same period last year, when spending
grew by 2.8 per cent.
It would be the first time that
spending has dropped over the
November-December shopping
period since 2012, when it declined
1.3 per cent. The report explained:
“ E co n o m i c o u t p u t h a s b e e n
undermined by Brexit uncertainty,
whilst the past depreciation of
sterling continues to feed through
to rising consumer prices, leading
to a further squeeze on household
disposable income.”
IHS laid the blame on a drop in
real wages. Visa said higher prices
have contributed to a “period of belttightening amongst consumers in
recent months”.
The high street alone is expected to
suffer a 2.1 per cent drop in spending,
The Consumer Price Index
measure of inflation held
at a five-year high in October at
3 per cent according to figures
released last week by the Office
for National Statistics.
making it the third straight year
of declines. The amount that Britons
spend on Christmas getaways is set
to fall, resulting in a 4.5 per cent drop
in transport and communication for
the season, while household goods
sales are set to drop 1 per cent.
Clothing and footwear is forecast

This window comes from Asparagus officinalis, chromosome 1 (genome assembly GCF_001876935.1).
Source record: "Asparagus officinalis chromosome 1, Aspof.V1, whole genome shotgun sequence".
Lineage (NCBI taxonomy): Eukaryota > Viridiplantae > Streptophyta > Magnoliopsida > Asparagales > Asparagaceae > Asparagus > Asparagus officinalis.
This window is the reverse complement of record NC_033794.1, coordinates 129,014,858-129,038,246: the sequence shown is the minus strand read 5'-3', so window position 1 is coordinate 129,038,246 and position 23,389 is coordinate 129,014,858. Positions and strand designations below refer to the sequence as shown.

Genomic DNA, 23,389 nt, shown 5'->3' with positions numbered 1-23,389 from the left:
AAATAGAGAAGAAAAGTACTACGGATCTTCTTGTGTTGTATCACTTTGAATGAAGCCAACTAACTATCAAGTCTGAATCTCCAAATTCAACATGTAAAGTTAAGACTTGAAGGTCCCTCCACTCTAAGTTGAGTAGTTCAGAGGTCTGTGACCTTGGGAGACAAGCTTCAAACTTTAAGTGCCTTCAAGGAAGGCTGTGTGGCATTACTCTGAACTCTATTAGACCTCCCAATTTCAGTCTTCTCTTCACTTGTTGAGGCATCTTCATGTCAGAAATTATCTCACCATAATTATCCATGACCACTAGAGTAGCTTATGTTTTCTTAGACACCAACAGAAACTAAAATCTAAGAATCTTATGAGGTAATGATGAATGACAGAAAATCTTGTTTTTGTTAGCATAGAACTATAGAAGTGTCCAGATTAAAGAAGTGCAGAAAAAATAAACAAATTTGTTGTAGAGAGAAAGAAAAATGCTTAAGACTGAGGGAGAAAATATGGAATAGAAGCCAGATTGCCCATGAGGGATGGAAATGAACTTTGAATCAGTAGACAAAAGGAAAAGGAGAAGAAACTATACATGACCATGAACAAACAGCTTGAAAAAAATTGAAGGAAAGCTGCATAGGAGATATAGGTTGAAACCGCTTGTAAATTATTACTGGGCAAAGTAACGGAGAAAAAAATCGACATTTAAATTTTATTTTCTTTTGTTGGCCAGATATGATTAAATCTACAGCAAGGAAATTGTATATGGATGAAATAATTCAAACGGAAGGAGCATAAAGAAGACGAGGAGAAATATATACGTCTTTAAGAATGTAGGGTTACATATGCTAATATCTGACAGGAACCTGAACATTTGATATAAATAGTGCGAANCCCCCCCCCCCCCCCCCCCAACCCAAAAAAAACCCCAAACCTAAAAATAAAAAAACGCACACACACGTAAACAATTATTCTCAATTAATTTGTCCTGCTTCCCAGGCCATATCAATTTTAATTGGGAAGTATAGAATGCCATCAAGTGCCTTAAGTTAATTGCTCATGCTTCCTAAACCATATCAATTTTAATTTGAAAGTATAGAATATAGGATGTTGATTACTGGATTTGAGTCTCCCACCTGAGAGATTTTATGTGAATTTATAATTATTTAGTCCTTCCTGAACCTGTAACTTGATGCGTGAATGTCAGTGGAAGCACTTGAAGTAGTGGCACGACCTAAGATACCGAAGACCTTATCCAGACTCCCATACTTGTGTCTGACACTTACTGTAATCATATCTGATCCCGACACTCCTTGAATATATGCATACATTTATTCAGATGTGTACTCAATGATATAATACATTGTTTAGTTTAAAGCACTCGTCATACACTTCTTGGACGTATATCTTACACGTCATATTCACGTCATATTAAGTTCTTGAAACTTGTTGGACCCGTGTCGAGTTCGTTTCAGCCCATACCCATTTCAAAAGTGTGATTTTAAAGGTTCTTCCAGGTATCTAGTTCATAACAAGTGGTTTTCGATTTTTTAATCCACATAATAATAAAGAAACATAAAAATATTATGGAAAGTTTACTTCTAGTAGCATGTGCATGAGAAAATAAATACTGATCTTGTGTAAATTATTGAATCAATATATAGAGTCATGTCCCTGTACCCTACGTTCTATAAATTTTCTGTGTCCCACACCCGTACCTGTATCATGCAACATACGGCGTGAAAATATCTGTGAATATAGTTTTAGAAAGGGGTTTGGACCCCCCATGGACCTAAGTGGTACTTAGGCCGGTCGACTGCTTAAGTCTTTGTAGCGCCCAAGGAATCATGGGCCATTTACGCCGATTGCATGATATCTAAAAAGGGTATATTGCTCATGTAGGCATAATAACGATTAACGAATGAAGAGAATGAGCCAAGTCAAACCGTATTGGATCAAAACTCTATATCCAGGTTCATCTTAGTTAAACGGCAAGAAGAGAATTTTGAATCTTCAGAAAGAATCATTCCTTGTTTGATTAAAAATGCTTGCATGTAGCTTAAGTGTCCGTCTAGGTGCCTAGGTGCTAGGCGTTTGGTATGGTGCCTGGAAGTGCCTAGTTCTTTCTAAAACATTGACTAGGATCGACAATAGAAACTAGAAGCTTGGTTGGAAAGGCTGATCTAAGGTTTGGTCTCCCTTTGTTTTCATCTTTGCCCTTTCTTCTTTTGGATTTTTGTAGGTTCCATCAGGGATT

to suffer a 0.5 per cent drop.
However, online spending is set
to increase by 3.6 per cent – with £2
out of every £5 spent over the festive
period likely to be spent online –
helping it account for a record share
of this year’s Christmas spending.
Mark Antipof, chief commercial
officer at Visa, said: “While it still
looks likely that consumers will be
hitting stores and websites in search
of bargains this Black Friday [24
November] and Cyber Monday [27
November], we expect spending for
the duration of the festive season to
Research suggests festive spending
will fall for the first time since 2012
be lower in comparison to last year.
“Looking back, consumers were
in a sweet spot in 2016 – low inflation
and rising wages meant there was a
little extra in household budgets to
spend on the festive period.”
He added that in 2017 there has
been “a reversal of fortunes – with
inflation outpacing wage growth
and the recent interest rate rise
leaving shoppers with less money in
their pockets”.
BUDGET
Poor growth
forecasts
will hamper
Hammond
By Ben Woods
Quote of
the day
It is about the
orchestrated
technology that
is treating a
child like a data
centre instead of
a child.
Baroness Kidron
Author of a child
protection
amendment in the
upcoming Data
Protection Bill on
Silicon Valley treating
children “like clickbait”
The 30
Second
Briefing
BLACK
FRIDAY
Why has Black Friday started